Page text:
Geological evidence indicate that our planet has seen five mass extinction cycles since life first appeared on the planet. While they sound like the kind of cataclysmic events that only beardy men with huge boats survive through (read that in a book once, so it must be true), they are actually an integral part of life. The cycles free up ecological niches or entire ecosystems for new species to evolve into, much in the same way wild fires clear old, dry, dead plant matter so that fresh, green, happy plants have access to enough sunlight and nutrients to grow.

When mother tree and father fire really love each other, they make baby trees!
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And if there’s one thing we here at ZME Science know, its beer mass extinctions. We’ve seen it coming, wrote about our role in it, and about how long some systems will need to recover from such an event. But even we were surprised when a new study, headed by National Autonomous University of Mexico’s Gerardo Ceballos revealed that we had come to start the 6th wildfire not with a box of matches, but with Apocalypse-Now amounts of napalm.

“The evidence is incontrovertible that recent extinction rates are unprecedented in human history and highly unusual in Earth’s history,” the study states.

“If it is allowed to continue, life would take many millions of years to recover and our species itself would likely disappear early on,” said Ceballos.

The authors of the study, published in Science Advances, compiled data obtained from geologic evidence, modern extinction records and other sources to determine the average rate at which species disappear. They point out that the study was done using extremely conservative assumptions, such as a background extinction rate of “2 mammal extinctions per 10,000 species per 100 years (that is, 2 E/MSY)” -twice as high as widely used previous estimates- and stringent criteria for when a species can be considered extinct . Even working under these very restrictive conditions, they have found that our planet’s ecosystems are breaking down at a terrifying rate.

Coming soon, at an intersection near you!
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“The average rate of vertebrate species loss over the last century is up to 114 times higher than the background rate. Under the 2 E/MSY rate, the number of species that have gone extinct in the last century would have taken […] between 800 and 10,000 years to disappear” they write. “These estimates reveal an exceptionally rapid loss of biodiversity over the last few centuries, indicating that a sixth mass extinction is already under way.”

The study looks at anthropic related extinction of species rather than number of individuals, meaning that the data mined by the team consists of whole populations, whole species or genera of animals that go extinct, not how many individuals of which species disappear. They calculated a “highly conservative modern extinction rate” by using the data exclusively on species listed as extinct (EX), and a “conservative extinction rate” by that also includes both extinct in the wild (EW) and presumed-extinct (PE) species. In terms of biological impact and the provision of ecosystem services, they consider EW and PE species to be functionally equivalent to EX species: even if some individuals still exist, their abundance is not sufficient to have a substantial influence on ecological function and processes, and it’s unlikely that the species will recover.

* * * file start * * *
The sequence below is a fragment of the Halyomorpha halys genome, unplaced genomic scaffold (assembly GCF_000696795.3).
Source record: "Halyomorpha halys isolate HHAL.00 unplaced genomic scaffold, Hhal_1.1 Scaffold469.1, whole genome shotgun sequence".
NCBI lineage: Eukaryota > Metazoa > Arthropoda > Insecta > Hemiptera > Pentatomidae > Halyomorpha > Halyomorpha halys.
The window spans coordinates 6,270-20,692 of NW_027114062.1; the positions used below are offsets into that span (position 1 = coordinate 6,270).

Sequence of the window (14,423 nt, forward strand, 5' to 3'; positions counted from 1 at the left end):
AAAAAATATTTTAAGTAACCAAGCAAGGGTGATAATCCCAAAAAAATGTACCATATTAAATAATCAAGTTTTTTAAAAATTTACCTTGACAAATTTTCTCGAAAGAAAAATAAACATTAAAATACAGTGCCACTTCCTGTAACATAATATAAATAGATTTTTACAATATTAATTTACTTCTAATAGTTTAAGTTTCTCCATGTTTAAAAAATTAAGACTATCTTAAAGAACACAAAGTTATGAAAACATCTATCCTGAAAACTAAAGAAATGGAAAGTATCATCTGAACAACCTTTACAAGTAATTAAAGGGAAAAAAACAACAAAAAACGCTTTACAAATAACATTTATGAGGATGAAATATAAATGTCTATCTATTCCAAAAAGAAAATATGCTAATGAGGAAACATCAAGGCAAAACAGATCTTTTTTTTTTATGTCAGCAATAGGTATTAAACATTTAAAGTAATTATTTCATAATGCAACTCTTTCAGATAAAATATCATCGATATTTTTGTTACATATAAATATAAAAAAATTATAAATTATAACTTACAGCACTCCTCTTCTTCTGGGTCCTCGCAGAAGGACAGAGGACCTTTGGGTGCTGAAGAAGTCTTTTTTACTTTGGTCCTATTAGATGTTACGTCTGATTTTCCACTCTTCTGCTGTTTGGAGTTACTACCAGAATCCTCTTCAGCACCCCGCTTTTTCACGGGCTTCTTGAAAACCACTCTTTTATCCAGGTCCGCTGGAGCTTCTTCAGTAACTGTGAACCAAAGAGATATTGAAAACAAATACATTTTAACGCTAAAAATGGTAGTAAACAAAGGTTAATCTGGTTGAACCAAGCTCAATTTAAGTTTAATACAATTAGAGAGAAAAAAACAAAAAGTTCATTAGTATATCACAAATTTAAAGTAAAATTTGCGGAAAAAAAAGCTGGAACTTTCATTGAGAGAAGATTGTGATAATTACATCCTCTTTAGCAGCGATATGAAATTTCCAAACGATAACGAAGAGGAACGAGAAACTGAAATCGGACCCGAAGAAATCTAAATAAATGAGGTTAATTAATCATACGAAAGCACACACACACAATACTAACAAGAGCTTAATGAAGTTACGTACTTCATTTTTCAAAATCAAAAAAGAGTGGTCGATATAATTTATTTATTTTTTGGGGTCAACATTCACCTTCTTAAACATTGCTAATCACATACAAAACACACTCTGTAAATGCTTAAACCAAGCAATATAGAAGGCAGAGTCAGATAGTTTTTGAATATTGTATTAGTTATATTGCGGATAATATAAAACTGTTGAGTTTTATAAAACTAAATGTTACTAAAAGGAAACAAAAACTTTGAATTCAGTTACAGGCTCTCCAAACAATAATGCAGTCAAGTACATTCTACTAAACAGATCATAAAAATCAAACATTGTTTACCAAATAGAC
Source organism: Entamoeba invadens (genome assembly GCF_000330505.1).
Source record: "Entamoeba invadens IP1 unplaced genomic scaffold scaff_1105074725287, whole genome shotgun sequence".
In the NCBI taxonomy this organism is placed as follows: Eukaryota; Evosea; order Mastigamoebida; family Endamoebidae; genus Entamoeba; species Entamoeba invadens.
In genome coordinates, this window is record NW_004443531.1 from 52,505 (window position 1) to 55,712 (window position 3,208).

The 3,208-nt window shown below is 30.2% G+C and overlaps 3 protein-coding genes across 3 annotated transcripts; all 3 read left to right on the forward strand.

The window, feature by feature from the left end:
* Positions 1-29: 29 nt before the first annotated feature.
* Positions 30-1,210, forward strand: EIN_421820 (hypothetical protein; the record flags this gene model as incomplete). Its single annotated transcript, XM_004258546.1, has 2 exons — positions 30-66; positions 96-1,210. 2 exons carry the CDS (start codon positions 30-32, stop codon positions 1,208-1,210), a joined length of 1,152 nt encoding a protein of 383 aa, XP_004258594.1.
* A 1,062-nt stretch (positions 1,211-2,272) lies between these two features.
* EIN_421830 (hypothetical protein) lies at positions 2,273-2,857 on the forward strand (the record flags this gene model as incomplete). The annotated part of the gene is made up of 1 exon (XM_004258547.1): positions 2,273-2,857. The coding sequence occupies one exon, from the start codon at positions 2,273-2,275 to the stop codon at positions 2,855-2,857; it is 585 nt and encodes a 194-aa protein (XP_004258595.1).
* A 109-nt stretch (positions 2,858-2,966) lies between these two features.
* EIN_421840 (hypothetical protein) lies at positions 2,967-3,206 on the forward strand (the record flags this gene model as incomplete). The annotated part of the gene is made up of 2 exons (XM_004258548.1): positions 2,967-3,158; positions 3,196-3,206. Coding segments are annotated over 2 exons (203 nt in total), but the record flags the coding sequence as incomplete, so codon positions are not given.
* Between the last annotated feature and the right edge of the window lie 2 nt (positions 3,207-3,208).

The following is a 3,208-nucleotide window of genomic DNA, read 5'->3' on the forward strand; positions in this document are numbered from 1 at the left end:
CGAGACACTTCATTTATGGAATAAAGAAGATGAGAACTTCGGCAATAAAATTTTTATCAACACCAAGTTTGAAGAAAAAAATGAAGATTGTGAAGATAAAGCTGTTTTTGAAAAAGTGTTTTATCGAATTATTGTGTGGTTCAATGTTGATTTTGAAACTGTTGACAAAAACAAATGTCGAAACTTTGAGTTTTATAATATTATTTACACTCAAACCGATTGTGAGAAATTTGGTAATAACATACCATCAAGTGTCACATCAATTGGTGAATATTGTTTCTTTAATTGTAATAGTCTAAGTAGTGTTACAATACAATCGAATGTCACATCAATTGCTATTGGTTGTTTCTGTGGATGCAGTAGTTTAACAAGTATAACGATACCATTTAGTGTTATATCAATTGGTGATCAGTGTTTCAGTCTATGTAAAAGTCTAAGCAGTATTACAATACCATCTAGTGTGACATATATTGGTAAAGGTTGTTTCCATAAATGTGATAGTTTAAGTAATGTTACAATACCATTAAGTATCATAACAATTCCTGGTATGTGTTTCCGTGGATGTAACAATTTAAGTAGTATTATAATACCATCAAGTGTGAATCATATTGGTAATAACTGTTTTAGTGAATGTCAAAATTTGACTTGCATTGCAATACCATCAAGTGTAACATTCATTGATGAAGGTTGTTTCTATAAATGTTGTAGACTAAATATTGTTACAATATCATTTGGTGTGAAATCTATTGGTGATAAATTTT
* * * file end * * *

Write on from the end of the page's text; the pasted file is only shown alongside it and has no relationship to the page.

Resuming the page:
Vertebrate species recoded as extinct, by year.
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The findings show that current extinction rates vastly exceed what the team considered as being the natural average. This is especially troubling as they set the average value at double what was previously estimated, and the data on vertebrate extinctions was treated in the “most conservative plausible way”. The paper goes on to say that it’s very likely that the calculations underestimate the severity of the extinction crisis, as the team aimed to place a realistic “lower bound” on humanity’s impact on biodiversity, so they were looking for the best-case scenario of what is happening to ecosystems around the world.

Problems related to this declining biodiversity and environmental degradation may already be upon on us in significant ways. Insurer Lloyd’s of London assessed the possibility of food shocks in its 2015 “Emerging Risk Report,” released before the academic study. The report determined that the global food supply is “under chronic pressure to meet an ever-rising demand, and its vulnerability to acute disruptions is compounded by factors such as climate change, water stress, ongoing globalization and heightening political instability.”

“Our analysis emphasizes that our global society has started to destroy species of other organisms at an accelerating rate, initiating a mass extinction episode unparalleled for 65 million years.”

“Averting a dramatic decay of biodiversity and the subsequent loss of ecosystem services is still possible through intensified conservation efforts, but that window of opportunity is rapidly closing.”

And we should not let it pass us by. The Starks were right, winter is coming, and if we don’t do something about it now, we’ll spend it by ourselves around the campfire. We’ll have to explain to our kids that there once really were lions living and roaring in the savannah, not rust on the Lannister coat of arms, and exactly what a “wolf” is. Because they might end up just as real to them as the dragons in the book are to us.

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